Adam Markus summed it up this way.
"I think the single most used word is, it's going to be 'interesting'. And, it's been interesting."
Markus opened Station 420 in Union Gap a month ago as Yakima County's first pot shop.
He says sales have been through the roof. But, a product shortage has him temporarily closed.
It's the same for Mary Van de Graaf, whose pot shop, Mill Creek Suite A, opened just down the street in late July. She says in one week of business, she sold about two pounds before running short.
Neither has totally run dry. Both have pot stocked away, but only in large amounts. Not the most popular one-gram bags.
"A lot of the suppliers are saying that they don't want to package that way," said Markus. "They're telling us that it's too labor-intensive to package in one-gram packages, but that's what my customers want."
Add to that, the high cost of inventory.
KIMA asked, "Has it been difficult trying to find cheap supply?"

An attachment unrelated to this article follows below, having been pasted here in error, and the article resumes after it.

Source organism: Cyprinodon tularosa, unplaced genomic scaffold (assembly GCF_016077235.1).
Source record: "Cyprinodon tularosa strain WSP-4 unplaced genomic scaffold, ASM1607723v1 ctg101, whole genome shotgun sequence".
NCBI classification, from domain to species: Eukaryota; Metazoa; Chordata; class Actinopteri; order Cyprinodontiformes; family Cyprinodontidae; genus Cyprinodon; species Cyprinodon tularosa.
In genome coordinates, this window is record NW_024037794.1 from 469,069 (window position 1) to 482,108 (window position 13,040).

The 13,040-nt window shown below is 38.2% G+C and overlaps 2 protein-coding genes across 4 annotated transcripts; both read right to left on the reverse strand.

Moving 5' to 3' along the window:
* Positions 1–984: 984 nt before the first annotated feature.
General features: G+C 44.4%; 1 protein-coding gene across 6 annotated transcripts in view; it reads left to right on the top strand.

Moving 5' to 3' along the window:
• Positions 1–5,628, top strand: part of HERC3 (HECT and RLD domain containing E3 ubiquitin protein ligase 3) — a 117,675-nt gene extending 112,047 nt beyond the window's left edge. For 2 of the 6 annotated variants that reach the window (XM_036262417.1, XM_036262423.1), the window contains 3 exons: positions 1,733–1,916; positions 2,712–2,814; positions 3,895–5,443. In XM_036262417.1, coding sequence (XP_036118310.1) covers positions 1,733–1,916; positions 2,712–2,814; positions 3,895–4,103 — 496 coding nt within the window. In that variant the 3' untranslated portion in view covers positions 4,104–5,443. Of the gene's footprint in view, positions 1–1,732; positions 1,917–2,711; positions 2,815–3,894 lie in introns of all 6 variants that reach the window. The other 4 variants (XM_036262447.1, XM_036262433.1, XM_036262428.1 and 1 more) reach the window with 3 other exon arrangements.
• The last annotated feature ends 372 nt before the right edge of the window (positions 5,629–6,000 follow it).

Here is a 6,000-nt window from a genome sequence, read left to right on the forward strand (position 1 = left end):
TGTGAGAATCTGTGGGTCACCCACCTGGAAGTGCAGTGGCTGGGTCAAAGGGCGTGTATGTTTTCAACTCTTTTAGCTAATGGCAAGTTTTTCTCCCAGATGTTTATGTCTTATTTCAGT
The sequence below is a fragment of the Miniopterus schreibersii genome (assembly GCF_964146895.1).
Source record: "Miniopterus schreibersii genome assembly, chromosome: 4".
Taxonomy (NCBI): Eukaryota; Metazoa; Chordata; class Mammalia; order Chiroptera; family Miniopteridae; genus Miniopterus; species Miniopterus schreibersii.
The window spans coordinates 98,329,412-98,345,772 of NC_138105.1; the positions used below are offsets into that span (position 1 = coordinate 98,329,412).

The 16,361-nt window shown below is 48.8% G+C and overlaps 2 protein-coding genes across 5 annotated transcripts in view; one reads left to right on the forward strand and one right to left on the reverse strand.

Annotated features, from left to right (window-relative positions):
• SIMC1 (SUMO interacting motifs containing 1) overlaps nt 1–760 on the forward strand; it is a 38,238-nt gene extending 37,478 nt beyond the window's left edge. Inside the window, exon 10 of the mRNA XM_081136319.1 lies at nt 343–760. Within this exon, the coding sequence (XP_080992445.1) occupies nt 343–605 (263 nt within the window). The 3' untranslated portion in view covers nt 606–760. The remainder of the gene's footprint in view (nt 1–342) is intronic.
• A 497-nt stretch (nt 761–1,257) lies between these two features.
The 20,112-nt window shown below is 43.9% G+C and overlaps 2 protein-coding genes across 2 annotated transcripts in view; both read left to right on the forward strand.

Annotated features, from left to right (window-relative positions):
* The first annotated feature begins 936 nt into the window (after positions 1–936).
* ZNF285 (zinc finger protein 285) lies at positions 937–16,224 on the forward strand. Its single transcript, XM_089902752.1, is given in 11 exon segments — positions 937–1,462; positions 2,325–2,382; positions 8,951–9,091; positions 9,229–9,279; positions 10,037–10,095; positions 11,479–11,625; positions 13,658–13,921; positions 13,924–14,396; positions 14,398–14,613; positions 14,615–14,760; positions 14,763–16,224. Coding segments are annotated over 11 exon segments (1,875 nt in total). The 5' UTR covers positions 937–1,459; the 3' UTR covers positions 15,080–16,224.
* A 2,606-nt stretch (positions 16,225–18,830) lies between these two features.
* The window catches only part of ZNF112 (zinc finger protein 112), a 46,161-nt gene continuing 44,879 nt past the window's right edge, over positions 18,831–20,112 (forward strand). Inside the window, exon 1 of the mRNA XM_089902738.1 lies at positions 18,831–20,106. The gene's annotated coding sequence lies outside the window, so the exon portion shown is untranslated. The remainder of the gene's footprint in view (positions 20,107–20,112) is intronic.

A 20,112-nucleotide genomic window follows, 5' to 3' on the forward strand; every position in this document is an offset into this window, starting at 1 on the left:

"It has been," said Van de Graaf. "I'm on the phone two, three hours a day calling everybody, begging, and then they tell me the price."
But, prices could fall with the harvest around the corner. A technician at Yakima's marijuana testing lab -- Analytical 360 -- expects more samples from growers in the weeks to come.
Statewide, the retail marijuana business shows no signs of slowing. So far, 38 licenses have been handed out, with 15 stores actually doing business.
A spokesperson from the Washington State Liquor Control Board says sales have hit almost $4 million. The state stands to collect almost $1 million from that in excise taxes alone.
And, more money is on the way. Union Gap is bracing for a third store to open sometime this fall. The tiny town has already outpaced Seattle, where only one store is open for business.
When it comes to security, both owners told KIMA they haven't had any problems. No break-ins by anyone trying to steal their pot. And, no problems with customers.